). These resins do not get soft at elevated temperatures and so they restrain the fibers against buckling to allow the transfer of shear stress between fibers [15
]. Polyesters, vinyl esters, and epoxies are the most commonly used thermosetting plastics for FRPs, but also include other synthetic, bio-based, or recycled polymers to adhere fibers together [17
]. The type of resin selected depends on the purpose of the structure. Each resin has different chemical properties and strengths. Some materials are more resistant to environmental elements and can increase the life expectancy of a structure. The type of resin directly relates to the beneficial properties of FRP structures to resist various physical (e.g., wheel rolling, collisions, debris) and environmental (e.g., moisture, oxidation, ultra-violet [UV] rays) impacts [16
Most of the strength of an FRP comes from the choice of fibers used within the mold. Glass is the most commonly used fiber, but carbon and aramid fibers are superior although they generally cost more than glass. Fibers are confined to locations that mimic thick metal strands, randomly assorted within the mold, or layered down as fiber mats matrixed within the resin. This application of fibers can be compared to rebar in reinforced concrete, but at a smaller scale, and dispersed throughout the entire mold. The material and configuration of fibers is based on the desired structural strength requirements.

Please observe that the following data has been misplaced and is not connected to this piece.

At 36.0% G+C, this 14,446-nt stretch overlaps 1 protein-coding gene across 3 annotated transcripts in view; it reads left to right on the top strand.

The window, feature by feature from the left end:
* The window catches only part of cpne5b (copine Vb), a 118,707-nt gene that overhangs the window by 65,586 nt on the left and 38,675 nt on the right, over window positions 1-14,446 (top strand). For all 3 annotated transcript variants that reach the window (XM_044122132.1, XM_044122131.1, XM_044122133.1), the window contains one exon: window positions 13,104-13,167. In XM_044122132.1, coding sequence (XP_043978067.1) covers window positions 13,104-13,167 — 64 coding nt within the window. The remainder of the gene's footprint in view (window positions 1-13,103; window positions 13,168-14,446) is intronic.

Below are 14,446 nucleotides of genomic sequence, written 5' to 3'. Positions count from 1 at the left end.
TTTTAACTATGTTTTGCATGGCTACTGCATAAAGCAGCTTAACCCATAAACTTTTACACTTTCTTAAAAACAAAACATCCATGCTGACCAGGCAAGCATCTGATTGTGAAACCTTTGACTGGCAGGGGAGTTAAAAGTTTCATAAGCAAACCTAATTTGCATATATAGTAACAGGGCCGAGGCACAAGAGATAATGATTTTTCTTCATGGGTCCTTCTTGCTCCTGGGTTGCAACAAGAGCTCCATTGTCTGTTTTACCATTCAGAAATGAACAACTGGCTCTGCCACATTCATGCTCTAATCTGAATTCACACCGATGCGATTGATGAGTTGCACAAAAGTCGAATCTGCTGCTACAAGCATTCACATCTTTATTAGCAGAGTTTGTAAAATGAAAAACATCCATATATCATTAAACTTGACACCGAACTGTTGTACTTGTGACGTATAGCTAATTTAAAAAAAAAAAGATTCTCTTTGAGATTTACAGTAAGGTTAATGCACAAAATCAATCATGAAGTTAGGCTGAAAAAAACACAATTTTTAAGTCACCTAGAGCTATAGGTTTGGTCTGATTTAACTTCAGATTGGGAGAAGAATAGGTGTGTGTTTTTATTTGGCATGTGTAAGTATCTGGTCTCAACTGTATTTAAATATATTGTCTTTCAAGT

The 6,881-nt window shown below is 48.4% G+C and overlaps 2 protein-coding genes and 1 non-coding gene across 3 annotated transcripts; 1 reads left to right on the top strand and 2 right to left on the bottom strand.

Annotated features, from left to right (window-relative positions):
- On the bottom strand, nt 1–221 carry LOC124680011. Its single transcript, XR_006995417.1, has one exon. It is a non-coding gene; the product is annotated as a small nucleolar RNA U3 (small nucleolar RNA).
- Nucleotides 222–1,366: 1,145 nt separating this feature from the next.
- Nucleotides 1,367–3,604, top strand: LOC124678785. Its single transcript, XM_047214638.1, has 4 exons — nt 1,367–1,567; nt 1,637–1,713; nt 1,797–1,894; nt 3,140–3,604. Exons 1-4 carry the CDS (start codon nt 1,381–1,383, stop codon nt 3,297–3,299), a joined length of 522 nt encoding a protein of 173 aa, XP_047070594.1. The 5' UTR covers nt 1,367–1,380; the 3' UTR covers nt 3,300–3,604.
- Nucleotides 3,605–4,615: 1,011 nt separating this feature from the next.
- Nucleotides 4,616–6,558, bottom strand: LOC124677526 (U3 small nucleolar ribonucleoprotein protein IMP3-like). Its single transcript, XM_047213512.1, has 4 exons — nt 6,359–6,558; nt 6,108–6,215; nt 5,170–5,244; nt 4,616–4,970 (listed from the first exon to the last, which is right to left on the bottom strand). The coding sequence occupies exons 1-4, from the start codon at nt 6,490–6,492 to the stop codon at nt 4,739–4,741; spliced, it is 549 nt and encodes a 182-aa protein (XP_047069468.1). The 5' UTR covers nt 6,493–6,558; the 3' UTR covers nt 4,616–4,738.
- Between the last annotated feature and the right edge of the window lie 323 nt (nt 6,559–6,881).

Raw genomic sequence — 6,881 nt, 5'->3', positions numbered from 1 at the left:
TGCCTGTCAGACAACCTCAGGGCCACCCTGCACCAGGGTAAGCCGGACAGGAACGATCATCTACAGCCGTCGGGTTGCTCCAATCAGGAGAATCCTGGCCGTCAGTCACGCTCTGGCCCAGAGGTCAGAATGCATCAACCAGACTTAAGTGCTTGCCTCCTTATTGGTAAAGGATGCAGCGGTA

A common concern with polymer composites is their time-dependent mechanical properties. It is well known that laminate layup, stress level, frequency of loading, humidity, and temperature can affect the FRP behavior over time [19
]. Due to the lack of long-term experimental data for different FRP materials, deformations are often estimated based on results of short-term, accelerated testing conditions [20
]. Theories for characterizing the mechanical properties specifically for civil engineering applications are well documented [21
]. These and other advancements in the design of FRP composites make them ideal for applications in civil infrastructure.
2.1. Benefits of Fiber-Reinforced Polymers
Fiber-reinforced polymers can outperform concrete and steel because of their dimensional stability, high strength and light weight properties. Case studies show the average FRP bridge is half the weight of a steel bridge with the same strength and is five times lighter than its concrete equivalent [22